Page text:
The Court of the Empress Josephine

Produced by Anne Soulard, Charles Aldarondo, Keren Vergon,
Shawn Wheeler, and the Project Online Distributed
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THE COURT OF THE EMPRESS JOSEPHINE

BY
IMBERT DE SAINT-AMAND
TRANSLATED BY THOMAS SERGEANT PERRY
ILLUSTRATED

1900

CONTENTS.

CHAPTER

I. THE BEGINNING OF THE EMPIRE
II. THE JOURNEY TO THE BANKS OF THE RHINE
III. THE POPE’S ARRIVAL AT FONTAINEBLEAU
IV. THE PREPARATIONS FOR THE CORONATION
V. THE CORONATION
VI. THE DISTRIBUTION OF FLAGS
VII. THE FESTIVITIES
VIII. THE ETIQUETTE OF THE IMPERIAL PALACE
IX. THE HOUSEHOLD OF THE EMPRESS
X. NAPOLEON’S GALLANTRIES
XI. THE POPE AT THE TUILERIES
XII. THE JOURNEY IN ITALY
XIII. THE CORONATION AT MILAN
XIV. THE FESTIVITIES AT GENOA
XV. DURING THE CAMPAIGN OF AUSTERLITZ
XVI. THE MARRIAGE OF PRINCE EUGENE
XVII. PARIS IN THE BEGINNING OF 1806
XVIII. THE MARRIAGE OF THE PRINCE OF BADEN
XIX. THE NEW QUEEN OF HOLLAND
XX. THE EMPRESS AT MAYENCE
XXI. THE RETURN OF THE EMPRESS TO PARIS
XXII. THE DEATH OF THE YOUNG NAPOLEON
XXIII. THE END OF THE WAR
XXIV. THE EMPEROR’S RETURN
XXV. THE COURT AT FONTAINEBLEAU
XXVI. THE END OF THE YEAR 1807

I.

THE BEGINNING OF THE EMPIRE.

“Two-thirds of my life is passed, why should I so distress myself about
what remains? The most brilliant fortune does not deserve all the trouble
I take, the pettiness I detect in myself, or the humiliations and shame I
endure; thirty years will destroy those giants of power which can be seen
only by raising the head; we shall disappear, I who am so petty, and those
whom I regard so eagerly, from whom I expected all my greatness. The most
desirable of all blessings is repose, seclusion, a little spot we can call
our own.” When La Bruyère expressed himself so bitterly, when he spoke of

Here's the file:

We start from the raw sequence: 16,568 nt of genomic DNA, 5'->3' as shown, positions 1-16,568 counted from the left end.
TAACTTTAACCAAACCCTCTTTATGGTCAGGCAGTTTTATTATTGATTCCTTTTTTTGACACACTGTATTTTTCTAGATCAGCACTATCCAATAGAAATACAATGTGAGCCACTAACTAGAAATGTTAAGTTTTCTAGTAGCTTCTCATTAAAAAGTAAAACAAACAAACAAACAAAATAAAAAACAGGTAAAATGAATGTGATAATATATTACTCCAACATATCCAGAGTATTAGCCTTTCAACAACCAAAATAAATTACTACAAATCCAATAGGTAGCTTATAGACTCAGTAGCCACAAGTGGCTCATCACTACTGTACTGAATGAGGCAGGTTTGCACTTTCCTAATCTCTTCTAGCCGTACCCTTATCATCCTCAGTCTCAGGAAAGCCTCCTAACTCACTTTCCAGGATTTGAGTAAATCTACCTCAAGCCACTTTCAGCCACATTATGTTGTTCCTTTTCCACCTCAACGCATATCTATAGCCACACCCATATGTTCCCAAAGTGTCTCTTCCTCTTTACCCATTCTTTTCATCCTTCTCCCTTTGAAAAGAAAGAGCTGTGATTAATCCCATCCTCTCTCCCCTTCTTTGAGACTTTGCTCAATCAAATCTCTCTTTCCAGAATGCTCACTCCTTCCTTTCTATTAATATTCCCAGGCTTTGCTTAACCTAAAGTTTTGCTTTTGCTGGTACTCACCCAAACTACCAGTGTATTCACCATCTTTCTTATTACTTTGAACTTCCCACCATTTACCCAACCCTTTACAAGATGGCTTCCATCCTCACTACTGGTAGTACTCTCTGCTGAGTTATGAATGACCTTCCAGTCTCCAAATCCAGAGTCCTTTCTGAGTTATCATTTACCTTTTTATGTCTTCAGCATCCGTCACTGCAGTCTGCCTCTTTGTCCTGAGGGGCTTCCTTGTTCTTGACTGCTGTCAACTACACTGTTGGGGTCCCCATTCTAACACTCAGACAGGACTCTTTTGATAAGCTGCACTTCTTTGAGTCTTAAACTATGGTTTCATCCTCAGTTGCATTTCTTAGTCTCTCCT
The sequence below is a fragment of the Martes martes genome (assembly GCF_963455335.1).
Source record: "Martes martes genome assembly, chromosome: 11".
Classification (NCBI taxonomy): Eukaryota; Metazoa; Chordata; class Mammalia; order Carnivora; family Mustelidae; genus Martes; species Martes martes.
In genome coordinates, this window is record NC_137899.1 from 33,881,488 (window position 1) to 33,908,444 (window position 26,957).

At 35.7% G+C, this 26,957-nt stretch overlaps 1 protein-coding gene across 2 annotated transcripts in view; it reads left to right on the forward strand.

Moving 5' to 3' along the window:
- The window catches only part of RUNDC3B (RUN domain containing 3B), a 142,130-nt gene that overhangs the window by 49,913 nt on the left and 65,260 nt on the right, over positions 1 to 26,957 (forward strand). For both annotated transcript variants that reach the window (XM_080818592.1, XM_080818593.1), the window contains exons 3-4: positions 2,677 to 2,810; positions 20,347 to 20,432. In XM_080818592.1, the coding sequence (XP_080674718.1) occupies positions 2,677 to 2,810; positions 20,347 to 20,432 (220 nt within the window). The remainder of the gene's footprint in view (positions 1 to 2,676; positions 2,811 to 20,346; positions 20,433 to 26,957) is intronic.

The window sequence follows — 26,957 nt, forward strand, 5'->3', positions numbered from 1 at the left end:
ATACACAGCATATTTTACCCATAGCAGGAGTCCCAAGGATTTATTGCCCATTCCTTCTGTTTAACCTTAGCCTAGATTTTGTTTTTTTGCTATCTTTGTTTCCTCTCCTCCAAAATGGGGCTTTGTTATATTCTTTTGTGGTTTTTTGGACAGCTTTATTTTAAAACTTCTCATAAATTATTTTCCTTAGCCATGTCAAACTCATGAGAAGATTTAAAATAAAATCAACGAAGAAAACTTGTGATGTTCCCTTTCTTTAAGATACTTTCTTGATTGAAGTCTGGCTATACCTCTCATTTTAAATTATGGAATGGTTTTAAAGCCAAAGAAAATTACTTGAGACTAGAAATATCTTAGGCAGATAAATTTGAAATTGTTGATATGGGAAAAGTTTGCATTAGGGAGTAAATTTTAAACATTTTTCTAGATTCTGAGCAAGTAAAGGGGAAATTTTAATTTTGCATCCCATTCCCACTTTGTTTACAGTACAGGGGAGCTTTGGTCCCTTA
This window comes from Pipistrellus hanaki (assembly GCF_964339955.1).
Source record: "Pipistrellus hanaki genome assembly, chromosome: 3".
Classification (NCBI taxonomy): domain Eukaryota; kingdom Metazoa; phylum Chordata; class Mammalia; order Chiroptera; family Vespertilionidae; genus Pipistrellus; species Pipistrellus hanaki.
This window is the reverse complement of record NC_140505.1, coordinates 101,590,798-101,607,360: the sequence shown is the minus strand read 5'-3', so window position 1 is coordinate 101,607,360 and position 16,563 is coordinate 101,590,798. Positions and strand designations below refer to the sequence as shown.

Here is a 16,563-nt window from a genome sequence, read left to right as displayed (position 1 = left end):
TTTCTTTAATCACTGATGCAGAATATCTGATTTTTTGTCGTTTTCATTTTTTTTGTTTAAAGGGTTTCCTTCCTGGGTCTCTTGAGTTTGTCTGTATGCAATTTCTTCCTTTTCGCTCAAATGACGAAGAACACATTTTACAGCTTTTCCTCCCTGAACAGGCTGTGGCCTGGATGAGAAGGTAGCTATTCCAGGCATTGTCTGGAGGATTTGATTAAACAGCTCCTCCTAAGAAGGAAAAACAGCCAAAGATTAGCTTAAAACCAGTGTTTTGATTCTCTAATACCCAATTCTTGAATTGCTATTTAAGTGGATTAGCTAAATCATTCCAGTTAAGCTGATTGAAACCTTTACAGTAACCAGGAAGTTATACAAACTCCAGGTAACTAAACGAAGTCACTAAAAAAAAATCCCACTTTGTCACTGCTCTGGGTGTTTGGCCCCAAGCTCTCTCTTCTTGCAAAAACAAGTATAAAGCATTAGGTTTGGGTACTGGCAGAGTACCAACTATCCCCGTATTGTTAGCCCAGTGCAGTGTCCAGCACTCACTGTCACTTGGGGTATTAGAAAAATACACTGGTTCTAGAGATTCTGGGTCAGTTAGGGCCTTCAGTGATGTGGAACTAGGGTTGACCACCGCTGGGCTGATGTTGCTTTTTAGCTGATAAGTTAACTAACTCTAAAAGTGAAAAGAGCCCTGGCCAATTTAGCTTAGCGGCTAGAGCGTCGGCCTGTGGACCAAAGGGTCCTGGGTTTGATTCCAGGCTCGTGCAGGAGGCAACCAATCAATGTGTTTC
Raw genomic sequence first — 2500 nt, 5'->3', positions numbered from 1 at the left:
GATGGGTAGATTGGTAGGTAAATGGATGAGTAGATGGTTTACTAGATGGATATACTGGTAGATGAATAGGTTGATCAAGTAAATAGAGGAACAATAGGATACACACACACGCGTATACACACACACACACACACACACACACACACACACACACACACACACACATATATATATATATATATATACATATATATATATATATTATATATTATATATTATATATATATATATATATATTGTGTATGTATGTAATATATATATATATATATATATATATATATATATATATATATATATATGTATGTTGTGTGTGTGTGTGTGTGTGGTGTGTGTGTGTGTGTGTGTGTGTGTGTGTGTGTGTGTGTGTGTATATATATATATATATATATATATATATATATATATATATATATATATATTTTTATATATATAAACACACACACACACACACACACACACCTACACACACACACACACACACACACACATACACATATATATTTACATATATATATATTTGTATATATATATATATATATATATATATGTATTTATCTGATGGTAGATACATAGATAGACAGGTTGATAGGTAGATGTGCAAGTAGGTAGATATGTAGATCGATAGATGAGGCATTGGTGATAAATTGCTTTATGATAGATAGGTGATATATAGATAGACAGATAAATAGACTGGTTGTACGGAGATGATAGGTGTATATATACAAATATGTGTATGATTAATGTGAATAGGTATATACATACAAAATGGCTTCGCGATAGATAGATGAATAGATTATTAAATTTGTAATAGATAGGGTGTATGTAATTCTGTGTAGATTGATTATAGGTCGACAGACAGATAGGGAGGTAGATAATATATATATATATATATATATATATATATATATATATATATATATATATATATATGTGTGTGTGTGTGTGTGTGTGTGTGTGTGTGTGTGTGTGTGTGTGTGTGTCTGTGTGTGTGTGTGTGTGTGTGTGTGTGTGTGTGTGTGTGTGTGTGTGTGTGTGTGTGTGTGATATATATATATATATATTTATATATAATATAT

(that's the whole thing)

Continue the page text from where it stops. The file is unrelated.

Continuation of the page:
the court “which satisfies no one,” but “prevents one from being satisfied
anywhere else,” of the court, “that country where the joys are visible but
false, and the sorrows hidden, but real,” he had before him the brilliant
Palace of Versailles, the unrivalled glory of the Sun King, a monarchy
which thought itself immovable and eternal. What would he say in this
century when dynasties fail like autumn leaves, and it takes much less
than thirty years to destroy the giants of power; when the exile of to-day
repeats to the exile of the morrow the motto of the churchyard: Hodie
mihi, eras tibi?
What would this Christian philosopher say at a time when
royal and imperial palaces have been like caravansaries through which
sovereigns have passed like travellers, when their brief resting-places
have been consumed by the blaze of petroleum and are now but a heap of
ashes?

The study of any court is sure to teach wisdom and indifference to human
glories. In our France of the nineteenth century, fickle as it has been,
inconstant, fertile in revolutions, recantations, and changes of every
sort, this lesson is more impressive than it has been at any period of our
history. Never has Providence shown more clearly the nothingness of this
world’s grandeur and magnificence. Never has the saying of Ecclesiastes
been more exactly verified: “Vanity of vanities; all is vanity!” We have
before us the task of describing one of the most sumptuous courts that has
ever existed, and of reviewing splendors all the more brilliant for their
brevity. To this court of Napoleon and Josephine, to this majestic court,
resplendent with glory, wealth, and fame, may well be applied Corneille’s
lines:—

 ”All your happiness

  Subject to instability

  In a moment falls to the ground,

  And as it has the brilliancy of glass

  It also has its fragility.”

We shall evoke the memory of the dead to revive this vanished court, and